09.30.2019 0

With USMCA, Japan, Brazil and South Korea trade deals, President Trump is very bad at being an isolationist

By Rick Manning

President Donald Trump is very bad at being an isolationist, in fact, he is probably one of the worse isolationists in American history.

Think about it.  President Trump is pushing Congress to pass the USMCA, which tears up the 40 year old NAFTA agreement and replaces it with one which protects our national sovereignty while expanding trade between the three countries on a more favorable footing for U.S. workers.

President Trump has talked to India’s Prime Minister Modi about building a bi-lateral trade relationship between our two nations.  He is similarly working with the President of Brazil along the same lines.  He has already rewritten the South Korean trade deal to better accommodate U.S. interests, and has expanded trade relations with Japan creating a massive corn and technology purchase. He is also negotiating deals with the United Kingdom (post-Brexit), and the European Union.

And all the while, his trade team continues to hammer away at the China trade challenge.

Rather than being anti-trade, President Trump is probably the most trade focused U.S. leader in modern history.  But his goal is different than many in the past.

The current world trading system was based upon a need to win the Cold War with the Soviet Union by spreading capitalism across the globe.  At its core, it was a transfer of wealth from the United States to the rest of the world in the guise of allowing foreign products to be sold in the U.S. with relatively low tariffs, while leaving tariffs on U.S. exports to these developing countries high — the essence of non-reciprocity.  This had the effect of allowing those countries to not face U.S. competition in their markets so their domestic economies could thrive from the trade imbalance cash infusion that followed.

For America’s part, we received less expensive items in our stores as major parts of industries like our domestic electronics manufacturing got outsourced to Asia. When China entered the world market in a big way and was granted Permanent National Trade Relations status by the U.S. in 2000 and entered the World Trade Organization in 2001, the entire world shifted.

U.S. and other foreign multi-national businesses took the certainty that Chinese goods would have inexpensive access to the U.S. markets and invested heavily in the Chinese economy, building factories knowing that they would benefit from cheap Chinese labor while exporting the once U.S.-made toys and other goods to American consumers.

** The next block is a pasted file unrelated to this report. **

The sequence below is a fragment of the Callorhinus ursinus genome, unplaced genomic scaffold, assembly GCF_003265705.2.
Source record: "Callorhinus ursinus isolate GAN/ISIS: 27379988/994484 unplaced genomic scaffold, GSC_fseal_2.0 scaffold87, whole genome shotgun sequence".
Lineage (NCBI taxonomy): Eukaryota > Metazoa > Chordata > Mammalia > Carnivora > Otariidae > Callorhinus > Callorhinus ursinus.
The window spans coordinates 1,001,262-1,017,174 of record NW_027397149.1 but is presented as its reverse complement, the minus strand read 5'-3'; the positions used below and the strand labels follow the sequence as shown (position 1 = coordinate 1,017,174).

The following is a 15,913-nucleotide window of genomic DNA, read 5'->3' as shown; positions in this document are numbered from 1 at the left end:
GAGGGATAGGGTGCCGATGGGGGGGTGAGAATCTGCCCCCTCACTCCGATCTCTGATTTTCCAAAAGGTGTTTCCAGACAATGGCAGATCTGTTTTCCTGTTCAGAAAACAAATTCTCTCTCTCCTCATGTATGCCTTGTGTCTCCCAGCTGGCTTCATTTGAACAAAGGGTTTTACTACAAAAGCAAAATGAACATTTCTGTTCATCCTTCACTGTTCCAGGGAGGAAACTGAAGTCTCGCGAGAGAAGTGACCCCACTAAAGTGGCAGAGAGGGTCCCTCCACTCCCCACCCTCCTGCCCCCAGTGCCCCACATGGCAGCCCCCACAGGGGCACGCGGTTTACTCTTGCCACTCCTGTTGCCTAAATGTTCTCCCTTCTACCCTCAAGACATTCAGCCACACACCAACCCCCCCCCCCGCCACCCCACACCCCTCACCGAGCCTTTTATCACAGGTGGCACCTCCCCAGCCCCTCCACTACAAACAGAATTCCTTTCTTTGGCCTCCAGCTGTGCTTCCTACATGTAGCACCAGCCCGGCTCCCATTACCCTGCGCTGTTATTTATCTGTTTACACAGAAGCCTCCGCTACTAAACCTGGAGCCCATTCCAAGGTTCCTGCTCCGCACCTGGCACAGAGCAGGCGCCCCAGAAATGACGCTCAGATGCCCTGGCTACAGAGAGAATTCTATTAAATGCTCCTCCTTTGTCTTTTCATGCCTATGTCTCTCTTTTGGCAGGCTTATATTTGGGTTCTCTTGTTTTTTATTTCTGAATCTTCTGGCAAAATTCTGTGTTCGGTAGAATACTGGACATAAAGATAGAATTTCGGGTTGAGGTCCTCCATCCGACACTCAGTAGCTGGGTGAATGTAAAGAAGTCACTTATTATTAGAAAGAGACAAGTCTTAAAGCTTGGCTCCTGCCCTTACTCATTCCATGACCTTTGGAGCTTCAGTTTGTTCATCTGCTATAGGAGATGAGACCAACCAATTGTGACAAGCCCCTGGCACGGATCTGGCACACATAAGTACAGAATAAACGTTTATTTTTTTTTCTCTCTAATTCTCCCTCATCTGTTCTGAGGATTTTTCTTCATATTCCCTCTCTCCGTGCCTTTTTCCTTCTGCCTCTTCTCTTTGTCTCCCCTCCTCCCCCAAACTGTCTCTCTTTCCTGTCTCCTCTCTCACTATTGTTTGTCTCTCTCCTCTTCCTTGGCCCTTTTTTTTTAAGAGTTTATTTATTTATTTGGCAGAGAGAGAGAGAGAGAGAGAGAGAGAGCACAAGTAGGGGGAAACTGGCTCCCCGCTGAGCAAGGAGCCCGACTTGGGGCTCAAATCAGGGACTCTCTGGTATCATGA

What was a giant sucking sound of U.S. jobs heading south to Mexico from the Bill Clinton negotiated North American Free Trade Agreement became a tsunami as manufacturers flocked to make products in China with the promise of not only having access to U.S. markets but also being able to sell to Chinese consumers.

With China targeting key industries like steel, aluminum, rare earth mining, electronics, autos and high tech chip manufacturing, more and more blue collar jobs were exported around the globe.

A system originally designed to help get the post-World War II world back on its feet was now sucking the life blood out of America, while still delivering low cost electronics for its trouble. The ugly truth is that, as a result, the U.S. Gross Domestic Product has not exceeded 4 percent since 2000, with what used to be the expected normal growth rate of 3 percent beyond reach since 2005.

This is why President Trump is realigning our trade relationships around the world.

By emphasizing intellectual property protections, the President is ensuring that America’s ingenuity and problem solving is not stolen by foreign countries like China and then sold back to U.S. consumers at ten cents on the dollar.

By emphasizing ending currency manipulation, the President is ensuring that deliberate, foreign government created inflationary tariffs are not imposed on U.S. products.  Currently, the Bureau of Labor Statistics reports that the trade war with China has NOT resulted in increased costs to U.S. consumers or producers, while generating more than $30 billion in new tax revenue from the Chinese.

How is this possible?  The Chinese have forced their wholesalers to eat some of the increased tariff costs while making the Yuan even less valuable than the dollar to keep the costs of Chinese products low.

But this only serves to emphasize the importance of the entirety of the Trump trade agenda.  Passing the USMCA, and continuing to create new agreements built upon the inviolability of intellectual property rights puts up an economic wall around China, either trapping them in their anti-property Marxist doctrine or forcing them to accept private property rights for their own economic survival.

The USMCA is the first shoe to drop in this paradigm shifting strategy, and it is why it needs to be voted through the House and Senate.  Yes, more, fantastic jobs are projected to be created in the United States, and quite frankly in Canada and Mexico as well. But the language of USMCA on private property and currency manipulation will serve as the models for the entirety of a series of bilateral trade deals.

Trade deals that will encompass the largest economies in the world, except China, and which will create a freedom economic noose around Beijing’s neck.

Isolationist?  No, President Trump is an American President looking out for American economic interests while putting together a new international trade regime to replace the broken one that was crippling our nation’s economic future.

Rick Manning is the President of Americans for Limited Government.

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